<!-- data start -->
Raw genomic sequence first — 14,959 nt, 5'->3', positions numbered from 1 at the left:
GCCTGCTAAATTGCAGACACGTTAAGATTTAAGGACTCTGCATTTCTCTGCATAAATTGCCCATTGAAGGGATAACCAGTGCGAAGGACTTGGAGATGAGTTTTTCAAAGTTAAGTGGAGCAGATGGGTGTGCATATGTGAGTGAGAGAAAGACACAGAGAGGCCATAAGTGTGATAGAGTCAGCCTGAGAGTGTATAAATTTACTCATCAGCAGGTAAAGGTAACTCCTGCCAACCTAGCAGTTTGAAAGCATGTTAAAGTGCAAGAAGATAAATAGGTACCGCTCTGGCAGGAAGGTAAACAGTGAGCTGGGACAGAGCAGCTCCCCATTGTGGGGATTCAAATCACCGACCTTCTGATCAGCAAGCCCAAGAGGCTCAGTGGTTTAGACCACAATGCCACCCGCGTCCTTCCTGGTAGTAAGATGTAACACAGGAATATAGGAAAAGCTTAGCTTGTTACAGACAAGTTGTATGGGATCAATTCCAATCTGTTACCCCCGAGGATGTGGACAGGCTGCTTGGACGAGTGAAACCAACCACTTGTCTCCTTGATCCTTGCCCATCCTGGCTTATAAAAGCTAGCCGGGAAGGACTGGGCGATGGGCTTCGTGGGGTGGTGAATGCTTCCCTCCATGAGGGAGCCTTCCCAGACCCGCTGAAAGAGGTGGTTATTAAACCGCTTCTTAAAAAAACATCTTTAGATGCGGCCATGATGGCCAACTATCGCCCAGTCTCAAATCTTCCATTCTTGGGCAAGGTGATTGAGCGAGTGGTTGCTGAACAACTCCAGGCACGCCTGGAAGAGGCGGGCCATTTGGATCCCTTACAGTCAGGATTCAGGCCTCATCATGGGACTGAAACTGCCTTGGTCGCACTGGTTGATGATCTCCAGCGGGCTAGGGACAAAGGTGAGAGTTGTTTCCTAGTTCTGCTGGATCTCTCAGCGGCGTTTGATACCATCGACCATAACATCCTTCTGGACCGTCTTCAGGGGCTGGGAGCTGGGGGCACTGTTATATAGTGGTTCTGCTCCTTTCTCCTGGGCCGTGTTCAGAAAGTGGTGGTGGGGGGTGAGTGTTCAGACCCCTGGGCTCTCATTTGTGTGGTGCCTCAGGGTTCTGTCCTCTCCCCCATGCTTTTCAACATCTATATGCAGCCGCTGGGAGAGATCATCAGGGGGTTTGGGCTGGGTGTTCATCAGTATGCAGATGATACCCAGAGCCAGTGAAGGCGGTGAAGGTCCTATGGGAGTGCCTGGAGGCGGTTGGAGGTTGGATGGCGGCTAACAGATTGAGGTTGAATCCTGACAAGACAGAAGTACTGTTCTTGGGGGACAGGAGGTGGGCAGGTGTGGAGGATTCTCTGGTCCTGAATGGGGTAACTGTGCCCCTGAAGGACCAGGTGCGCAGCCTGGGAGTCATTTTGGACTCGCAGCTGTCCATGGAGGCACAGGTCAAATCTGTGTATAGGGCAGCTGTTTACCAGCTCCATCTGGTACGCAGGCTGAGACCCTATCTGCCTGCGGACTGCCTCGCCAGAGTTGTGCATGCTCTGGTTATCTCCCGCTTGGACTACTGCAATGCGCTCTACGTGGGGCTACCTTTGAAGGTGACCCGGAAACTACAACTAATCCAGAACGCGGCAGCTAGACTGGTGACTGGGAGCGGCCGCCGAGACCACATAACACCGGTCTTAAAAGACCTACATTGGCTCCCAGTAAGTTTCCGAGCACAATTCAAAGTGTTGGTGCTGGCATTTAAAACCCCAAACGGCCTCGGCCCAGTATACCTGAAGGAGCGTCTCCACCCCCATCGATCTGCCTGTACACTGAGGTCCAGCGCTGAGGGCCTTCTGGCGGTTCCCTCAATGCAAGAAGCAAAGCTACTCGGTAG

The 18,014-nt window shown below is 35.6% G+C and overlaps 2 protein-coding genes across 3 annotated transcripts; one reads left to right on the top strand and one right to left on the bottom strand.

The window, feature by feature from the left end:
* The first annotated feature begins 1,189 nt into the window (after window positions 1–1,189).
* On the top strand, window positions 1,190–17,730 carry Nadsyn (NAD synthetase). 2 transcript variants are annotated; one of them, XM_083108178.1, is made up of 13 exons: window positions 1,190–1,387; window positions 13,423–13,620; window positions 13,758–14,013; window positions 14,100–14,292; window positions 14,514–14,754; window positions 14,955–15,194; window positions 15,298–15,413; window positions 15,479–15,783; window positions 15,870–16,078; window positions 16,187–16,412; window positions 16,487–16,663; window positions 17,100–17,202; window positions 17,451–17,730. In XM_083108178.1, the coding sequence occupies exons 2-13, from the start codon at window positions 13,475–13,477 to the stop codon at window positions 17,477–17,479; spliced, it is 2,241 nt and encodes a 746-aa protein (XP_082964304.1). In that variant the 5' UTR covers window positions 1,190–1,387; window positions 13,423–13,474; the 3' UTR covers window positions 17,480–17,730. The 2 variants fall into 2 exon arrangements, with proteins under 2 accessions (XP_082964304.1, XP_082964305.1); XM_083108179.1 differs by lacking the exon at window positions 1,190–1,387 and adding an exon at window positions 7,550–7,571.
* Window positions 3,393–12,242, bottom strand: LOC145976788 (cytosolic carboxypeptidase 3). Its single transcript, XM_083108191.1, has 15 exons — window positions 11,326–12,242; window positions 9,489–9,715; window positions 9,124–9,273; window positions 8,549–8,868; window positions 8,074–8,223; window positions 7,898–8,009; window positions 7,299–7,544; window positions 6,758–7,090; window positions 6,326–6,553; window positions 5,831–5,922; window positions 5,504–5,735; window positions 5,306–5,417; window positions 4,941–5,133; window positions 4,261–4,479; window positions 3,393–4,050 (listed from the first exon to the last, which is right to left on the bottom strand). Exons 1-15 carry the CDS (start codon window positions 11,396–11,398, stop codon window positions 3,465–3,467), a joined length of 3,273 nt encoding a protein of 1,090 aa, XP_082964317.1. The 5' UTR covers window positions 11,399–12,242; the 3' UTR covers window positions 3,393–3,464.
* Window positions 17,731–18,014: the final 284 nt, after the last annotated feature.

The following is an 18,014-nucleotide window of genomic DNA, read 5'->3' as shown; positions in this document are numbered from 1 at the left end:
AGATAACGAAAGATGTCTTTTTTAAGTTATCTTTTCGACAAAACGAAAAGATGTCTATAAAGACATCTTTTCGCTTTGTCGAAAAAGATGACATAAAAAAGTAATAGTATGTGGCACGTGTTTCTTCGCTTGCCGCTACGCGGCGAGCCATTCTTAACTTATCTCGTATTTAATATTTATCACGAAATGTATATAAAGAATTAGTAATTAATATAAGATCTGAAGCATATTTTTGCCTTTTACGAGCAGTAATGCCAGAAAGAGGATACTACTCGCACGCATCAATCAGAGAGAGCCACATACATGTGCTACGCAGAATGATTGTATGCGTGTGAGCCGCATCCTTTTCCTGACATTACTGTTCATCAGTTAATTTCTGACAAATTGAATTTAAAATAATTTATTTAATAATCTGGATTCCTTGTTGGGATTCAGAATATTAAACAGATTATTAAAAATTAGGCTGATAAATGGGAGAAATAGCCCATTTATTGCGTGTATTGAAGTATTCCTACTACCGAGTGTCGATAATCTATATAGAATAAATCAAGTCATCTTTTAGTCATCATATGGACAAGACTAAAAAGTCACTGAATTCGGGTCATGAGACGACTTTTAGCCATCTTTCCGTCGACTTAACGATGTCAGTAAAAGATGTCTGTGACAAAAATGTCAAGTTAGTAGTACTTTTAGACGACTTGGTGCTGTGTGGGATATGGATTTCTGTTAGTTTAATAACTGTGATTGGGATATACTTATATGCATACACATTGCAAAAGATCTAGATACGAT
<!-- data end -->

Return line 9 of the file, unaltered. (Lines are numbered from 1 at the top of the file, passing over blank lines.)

The following is an 18,014-nucleotide window of genomic DNA, read 5'->3' as shown; positions in this document are numbered from 1 at the left end: